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Canada's Cat Overpopulation Crisis
Canadians love cats. They are still this country’s most popular pet.
While cats are actually found in more Canadian households than dogs, sadly, they do not receive the same care and consideration as their canine counterparts. Education about dog behaviour is prevalent, dog-owner responsibilities are well established in municipal bylaws and canine companions are highly valued by Canadians. Unfortunately, the same cannot be said for cats.
In most of the country, there is no dog overpopulation and, in some areas, there is even a shortage of dogs for adoption, while cat overpopulation continues to challenge communities across Canada. The impacts of this overpopulation are serious and include cats languishing in shelters long term, or worse, succumbing to stress-related illnesses. For cats who remain outdoors, risk of disease transmission, as well as illness, injury and death are daily realities.
What are the root causes of this overpopulation? If cats are not spayed or neutered and allowed to roam outdoors, the result is a lot of kittens on the streets and in animal shelters. And without permanent ID, a cat who gets lost might stay that way.
But the tide may be turning. After months of ground-breaking and intense industry research, CFHS’ National Cat Overpopulation Task Force has released a brand-new study about how the issue of cat overpopulation has evolved in the last five years. In our newly released report, we’re seeing evidence that cats are starting to be treated with the level of care they deserve. Attitudes are shifting, spay/neuter rates are going up and we’re seeing more cats with permanent ID, like tattoos and microchips – which help them to find their way home if they ever get lost or separated from their owner. Overall, we seem to be shifting to a more proactive approach to cat ownership in Canada, which is encouraging.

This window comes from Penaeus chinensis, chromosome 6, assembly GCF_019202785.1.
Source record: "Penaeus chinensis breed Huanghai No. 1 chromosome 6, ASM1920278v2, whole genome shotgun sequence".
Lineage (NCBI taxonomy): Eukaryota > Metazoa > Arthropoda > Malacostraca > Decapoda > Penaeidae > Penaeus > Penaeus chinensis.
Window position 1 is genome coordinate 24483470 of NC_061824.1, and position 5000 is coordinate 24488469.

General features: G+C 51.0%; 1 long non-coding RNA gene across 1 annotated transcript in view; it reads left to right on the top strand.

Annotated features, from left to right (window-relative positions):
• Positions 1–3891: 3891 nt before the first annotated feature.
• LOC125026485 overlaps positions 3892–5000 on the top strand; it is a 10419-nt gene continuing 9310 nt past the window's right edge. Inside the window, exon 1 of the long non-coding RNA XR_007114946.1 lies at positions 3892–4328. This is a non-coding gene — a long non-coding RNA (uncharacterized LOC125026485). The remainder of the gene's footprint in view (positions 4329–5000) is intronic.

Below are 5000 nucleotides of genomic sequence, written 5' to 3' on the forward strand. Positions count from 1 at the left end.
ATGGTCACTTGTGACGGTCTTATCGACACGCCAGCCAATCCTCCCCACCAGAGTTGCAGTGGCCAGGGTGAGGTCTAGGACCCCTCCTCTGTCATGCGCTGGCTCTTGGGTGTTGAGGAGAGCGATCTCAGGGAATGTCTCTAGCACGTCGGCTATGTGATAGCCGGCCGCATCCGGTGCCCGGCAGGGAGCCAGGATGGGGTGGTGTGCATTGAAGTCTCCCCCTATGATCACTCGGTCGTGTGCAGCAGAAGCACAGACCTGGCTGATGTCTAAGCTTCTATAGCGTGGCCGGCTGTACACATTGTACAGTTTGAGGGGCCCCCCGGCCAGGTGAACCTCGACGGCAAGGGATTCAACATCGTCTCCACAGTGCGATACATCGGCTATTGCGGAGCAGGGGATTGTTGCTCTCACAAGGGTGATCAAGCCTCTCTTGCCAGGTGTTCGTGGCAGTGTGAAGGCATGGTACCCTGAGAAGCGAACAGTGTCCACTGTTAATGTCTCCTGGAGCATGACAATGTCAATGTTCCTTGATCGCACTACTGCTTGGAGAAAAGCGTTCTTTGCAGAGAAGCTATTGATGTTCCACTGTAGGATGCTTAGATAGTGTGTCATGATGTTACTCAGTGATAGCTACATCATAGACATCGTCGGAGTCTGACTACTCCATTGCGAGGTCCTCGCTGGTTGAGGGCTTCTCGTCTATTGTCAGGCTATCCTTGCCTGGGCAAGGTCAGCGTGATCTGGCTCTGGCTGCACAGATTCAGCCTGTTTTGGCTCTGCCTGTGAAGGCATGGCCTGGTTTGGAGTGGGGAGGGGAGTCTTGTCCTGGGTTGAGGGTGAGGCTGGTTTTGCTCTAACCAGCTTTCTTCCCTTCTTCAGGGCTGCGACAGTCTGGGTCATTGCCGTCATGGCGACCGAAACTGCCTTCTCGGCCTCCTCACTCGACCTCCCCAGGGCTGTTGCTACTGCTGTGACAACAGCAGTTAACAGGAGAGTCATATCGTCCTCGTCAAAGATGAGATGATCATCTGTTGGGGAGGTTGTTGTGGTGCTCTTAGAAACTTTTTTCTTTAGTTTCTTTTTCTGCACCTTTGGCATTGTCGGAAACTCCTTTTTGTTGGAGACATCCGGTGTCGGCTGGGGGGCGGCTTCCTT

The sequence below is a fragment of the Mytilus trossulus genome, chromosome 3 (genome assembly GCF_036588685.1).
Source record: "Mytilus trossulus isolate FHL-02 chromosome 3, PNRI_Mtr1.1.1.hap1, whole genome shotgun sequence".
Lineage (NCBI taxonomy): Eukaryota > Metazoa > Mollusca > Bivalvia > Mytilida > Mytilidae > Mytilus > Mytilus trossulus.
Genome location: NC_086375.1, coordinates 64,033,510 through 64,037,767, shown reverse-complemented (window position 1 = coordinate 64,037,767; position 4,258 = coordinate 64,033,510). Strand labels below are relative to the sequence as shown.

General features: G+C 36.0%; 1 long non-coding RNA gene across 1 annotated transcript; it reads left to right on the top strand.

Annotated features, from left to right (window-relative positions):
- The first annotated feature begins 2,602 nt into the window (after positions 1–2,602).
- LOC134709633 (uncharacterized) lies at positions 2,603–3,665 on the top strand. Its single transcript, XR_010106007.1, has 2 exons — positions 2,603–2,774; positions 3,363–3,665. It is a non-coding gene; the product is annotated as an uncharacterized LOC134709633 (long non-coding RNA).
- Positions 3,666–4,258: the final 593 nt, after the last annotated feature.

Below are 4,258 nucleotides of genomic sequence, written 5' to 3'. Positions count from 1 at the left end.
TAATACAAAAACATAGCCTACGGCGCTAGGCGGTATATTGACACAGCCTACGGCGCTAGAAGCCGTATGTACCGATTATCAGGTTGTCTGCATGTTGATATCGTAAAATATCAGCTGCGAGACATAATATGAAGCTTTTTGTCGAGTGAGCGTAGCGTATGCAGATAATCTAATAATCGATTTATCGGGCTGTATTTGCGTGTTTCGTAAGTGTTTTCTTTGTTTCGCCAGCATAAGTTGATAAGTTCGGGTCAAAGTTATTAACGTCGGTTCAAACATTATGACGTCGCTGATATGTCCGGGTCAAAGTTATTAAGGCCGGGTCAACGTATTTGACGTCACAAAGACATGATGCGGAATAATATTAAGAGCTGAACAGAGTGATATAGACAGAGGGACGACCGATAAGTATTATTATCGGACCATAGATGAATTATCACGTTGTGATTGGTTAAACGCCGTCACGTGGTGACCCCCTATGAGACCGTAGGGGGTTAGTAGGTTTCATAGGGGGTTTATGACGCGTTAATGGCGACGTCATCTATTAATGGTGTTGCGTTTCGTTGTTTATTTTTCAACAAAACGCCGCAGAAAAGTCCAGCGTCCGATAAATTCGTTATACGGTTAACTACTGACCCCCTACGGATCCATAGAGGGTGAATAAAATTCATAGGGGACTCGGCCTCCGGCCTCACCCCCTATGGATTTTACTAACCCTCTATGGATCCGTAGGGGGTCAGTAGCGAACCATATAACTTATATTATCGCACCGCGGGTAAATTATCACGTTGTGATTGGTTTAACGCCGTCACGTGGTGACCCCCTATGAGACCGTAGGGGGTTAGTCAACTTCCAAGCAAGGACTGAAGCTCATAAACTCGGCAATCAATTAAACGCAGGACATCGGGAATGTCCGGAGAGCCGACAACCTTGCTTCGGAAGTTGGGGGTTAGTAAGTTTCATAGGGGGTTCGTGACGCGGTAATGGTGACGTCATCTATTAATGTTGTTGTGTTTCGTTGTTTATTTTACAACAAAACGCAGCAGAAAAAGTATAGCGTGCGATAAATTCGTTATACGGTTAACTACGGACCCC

The good news is that we’ve taken some giant leaps forward in cat welfare since 2012. The bad news is that it’s not happening quickly enough to overcome Canada’s cat overpopulation crisis. We still have a long way to go. Shelters in your area are likely still overwhelmed with the number of cats in crisis – just like almost every other SPCA and humane society across the country. And, they need the help of CFHS today, more than ever.
As our members deal with these issues in their local communities, CFHS is working at the national level to develop new and innovative programs to help them address overpopulation and its impacts. CFHS also tracks how these innovative approaches are working.
While the situation may be improving, the pace of change is still too slow. That’s why CFHS is working to engage even more stakeholders in this next phase of work to overcome the crisis.
Download your copy of the report by clicking the image below:
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The Five Freedoms is a core concept in animal welfare that originated in a UK government report in 1965 and was then refined by the Farm Animal Welfare Council. It states that an animal’s primary welfare needs can be met by safeguarding the following five freedoms:
- Freedom from Hunger and Thirst by ready access to fresh water and a diet to maintain full health and vigour.
- Freedom from Discomfort by providing an appropriate environment, including shelter and a comfortable resting area.
- Freedom from Pain, Injury or Disease by prevention or rapid diagnosis and treatment.